As to your request for a link, it was linked in the MacArthur article linked above:

https://books.google.com/books?id=fy9x6J0p8EYC&pg=PT115&hl=en#v=onepage&...

"My Bible study convicted me of my sin of abstinence from alcohol. "

 

I didn't know that there were some who believe this---but then I'm not sure I'd know much of anything about Mark Driscoll other than what I've heard about him on S/I.  At the (large) church I belong to I've never heard anyone even mention his name.

Larry's picture

Moderator

Along the same lines, he's incorrect when he implies that the best way to prevent problems with alcohol is to press church members to abstain completely

Are there really a lot of people who have problems with alcohol because they abstain from it? 

Bert Perry's picture

Larry wrote:

Along the same lines, he's incorrect when he implies that the best way to prevent problems with alcohol is to press church members to abstain completely

Are there really a lot of people who have problems with alcohol because they abstain from it? 

It is of course true that those who abstain completely do not suffer problems from alcohol--unless they get hit by a drunk driver or something like that, of course.  But that's not what I said; I'm saying that pressing for abstention does not necessarily prevent problems with alcohol.  In other words, pressing for abstention is not equal to abstention.  This is especially the case when false arguments (e.g. Teachout) are used to justify it.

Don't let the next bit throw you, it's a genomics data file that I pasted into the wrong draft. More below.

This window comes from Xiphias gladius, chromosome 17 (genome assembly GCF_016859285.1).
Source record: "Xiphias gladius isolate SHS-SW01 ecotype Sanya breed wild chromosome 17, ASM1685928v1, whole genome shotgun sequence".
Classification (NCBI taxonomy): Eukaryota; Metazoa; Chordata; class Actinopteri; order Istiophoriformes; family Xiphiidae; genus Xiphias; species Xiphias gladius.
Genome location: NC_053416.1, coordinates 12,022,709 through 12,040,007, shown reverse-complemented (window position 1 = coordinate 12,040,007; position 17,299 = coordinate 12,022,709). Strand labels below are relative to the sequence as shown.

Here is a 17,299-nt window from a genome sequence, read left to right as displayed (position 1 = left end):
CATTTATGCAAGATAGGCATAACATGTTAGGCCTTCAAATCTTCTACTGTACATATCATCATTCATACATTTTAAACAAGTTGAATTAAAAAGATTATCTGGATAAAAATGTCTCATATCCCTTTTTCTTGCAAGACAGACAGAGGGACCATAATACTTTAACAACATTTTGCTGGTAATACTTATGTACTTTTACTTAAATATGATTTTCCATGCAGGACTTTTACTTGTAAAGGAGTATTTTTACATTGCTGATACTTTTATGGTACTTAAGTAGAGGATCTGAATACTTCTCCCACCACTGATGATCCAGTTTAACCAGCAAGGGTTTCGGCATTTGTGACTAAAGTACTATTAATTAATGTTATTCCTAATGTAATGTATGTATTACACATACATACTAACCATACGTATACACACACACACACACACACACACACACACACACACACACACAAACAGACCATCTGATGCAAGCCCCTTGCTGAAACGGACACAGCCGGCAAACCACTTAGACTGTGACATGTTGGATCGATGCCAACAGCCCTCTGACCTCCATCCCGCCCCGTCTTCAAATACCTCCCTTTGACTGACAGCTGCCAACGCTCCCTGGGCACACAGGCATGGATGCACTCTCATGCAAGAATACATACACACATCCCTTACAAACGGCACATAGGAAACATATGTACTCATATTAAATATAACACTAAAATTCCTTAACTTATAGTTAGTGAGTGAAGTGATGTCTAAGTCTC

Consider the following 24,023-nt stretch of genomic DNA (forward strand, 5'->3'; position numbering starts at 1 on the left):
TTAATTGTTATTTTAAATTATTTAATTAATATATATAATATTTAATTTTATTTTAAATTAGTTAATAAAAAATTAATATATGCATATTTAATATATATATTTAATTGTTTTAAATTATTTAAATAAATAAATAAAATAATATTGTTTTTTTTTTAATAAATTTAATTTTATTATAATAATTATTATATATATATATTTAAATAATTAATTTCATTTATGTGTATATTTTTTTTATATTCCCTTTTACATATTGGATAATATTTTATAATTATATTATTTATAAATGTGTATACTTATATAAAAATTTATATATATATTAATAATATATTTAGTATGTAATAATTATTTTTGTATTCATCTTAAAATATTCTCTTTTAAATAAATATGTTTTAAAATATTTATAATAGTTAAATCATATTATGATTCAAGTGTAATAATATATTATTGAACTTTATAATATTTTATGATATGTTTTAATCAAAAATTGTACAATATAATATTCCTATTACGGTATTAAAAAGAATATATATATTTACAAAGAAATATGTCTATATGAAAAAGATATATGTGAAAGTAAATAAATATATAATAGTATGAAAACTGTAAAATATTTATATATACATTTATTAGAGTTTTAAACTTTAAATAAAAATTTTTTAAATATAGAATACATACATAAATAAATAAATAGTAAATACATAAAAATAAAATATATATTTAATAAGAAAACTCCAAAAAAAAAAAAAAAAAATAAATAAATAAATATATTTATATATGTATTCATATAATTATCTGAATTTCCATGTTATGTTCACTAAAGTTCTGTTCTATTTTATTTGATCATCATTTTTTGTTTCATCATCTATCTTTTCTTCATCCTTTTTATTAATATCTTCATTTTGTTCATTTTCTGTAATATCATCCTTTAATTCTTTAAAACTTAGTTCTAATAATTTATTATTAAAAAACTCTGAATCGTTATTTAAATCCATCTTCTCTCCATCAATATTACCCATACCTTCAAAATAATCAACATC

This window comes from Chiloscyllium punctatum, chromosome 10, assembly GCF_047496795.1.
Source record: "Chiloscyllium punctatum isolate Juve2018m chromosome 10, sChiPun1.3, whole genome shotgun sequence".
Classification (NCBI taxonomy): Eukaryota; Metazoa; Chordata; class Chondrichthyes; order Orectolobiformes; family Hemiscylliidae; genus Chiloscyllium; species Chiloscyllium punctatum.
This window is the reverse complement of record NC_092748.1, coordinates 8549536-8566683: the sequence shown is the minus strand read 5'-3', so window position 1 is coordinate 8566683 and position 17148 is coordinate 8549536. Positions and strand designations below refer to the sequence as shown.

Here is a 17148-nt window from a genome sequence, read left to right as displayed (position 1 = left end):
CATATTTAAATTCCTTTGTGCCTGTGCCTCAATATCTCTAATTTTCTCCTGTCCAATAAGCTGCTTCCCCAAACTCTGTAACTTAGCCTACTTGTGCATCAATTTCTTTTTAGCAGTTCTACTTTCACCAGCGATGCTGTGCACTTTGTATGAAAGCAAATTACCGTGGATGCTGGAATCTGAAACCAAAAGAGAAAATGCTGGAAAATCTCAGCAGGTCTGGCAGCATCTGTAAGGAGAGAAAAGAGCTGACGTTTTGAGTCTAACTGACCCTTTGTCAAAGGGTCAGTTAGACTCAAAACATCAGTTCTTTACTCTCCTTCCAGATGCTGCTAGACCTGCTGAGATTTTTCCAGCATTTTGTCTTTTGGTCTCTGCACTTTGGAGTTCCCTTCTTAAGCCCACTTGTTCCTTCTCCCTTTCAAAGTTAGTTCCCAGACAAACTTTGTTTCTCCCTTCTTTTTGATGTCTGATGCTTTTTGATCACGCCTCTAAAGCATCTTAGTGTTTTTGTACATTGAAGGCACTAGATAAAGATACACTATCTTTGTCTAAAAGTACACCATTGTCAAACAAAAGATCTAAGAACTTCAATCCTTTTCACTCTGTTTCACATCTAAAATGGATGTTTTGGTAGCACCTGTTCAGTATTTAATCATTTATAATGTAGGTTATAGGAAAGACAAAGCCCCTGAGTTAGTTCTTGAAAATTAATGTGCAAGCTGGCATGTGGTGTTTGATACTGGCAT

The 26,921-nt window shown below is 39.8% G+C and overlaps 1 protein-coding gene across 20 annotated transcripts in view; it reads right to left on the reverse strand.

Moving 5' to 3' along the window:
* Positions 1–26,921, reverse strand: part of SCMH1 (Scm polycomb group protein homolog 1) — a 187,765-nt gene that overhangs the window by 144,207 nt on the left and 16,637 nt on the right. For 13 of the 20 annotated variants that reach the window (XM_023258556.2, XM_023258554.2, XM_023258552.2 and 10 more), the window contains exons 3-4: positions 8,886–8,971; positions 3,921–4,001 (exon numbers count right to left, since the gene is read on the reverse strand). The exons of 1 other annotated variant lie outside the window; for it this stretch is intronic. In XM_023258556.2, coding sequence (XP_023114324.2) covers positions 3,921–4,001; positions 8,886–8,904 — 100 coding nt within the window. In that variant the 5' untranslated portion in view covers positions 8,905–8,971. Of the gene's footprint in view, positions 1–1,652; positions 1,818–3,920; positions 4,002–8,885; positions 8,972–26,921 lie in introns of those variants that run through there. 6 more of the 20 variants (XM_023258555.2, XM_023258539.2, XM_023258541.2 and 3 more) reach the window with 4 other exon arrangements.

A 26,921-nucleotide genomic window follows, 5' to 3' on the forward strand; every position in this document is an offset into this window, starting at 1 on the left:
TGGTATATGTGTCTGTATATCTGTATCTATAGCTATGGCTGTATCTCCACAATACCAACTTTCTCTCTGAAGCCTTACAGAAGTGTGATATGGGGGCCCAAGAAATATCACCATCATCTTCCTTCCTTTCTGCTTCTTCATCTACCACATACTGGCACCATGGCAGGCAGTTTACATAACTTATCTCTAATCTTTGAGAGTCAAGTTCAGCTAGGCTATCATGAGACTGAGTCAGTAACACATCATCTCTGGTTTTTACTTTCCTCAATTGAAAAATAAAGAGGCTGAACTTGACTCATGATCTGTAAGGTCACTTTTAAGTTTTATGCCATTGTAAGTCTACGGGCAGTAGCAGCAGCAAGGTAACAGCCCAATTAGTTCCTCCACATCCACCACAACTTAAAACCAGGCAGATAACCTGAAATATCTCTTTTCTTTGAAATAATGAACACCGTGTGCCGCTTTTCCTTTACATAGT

And when, as inevitably happens, people learn the arguments were false....pushback.  Overreaction.

 

Aspiring to be a stick in the mud.

David R. Brumbelow's picture

“Wine: The Biblical imperative, total abstinence” by Robert P. Teachout is a very good book.  I recommend it. 

Dr. Teachout wrote his doctoral dissertation at Dallas Theological Seminary on “The Use of Wine in the Old Testament.”  He is a Hebrew professor and taught for years at fundamental, independent Baptist schools, including Detroit Baptist Theological Seminary.  Check out his book: 

https://www.amazon.com/Wine-Biblical-imperative-total-abstinence/dp/B000...

David R. Brumbelow

Bert Perry's picture

David R. Brumbelow wrote:

“Wine: The Biblical imperative, total abstinence” by Robert P. Teachout is a very good book.  I recommend it.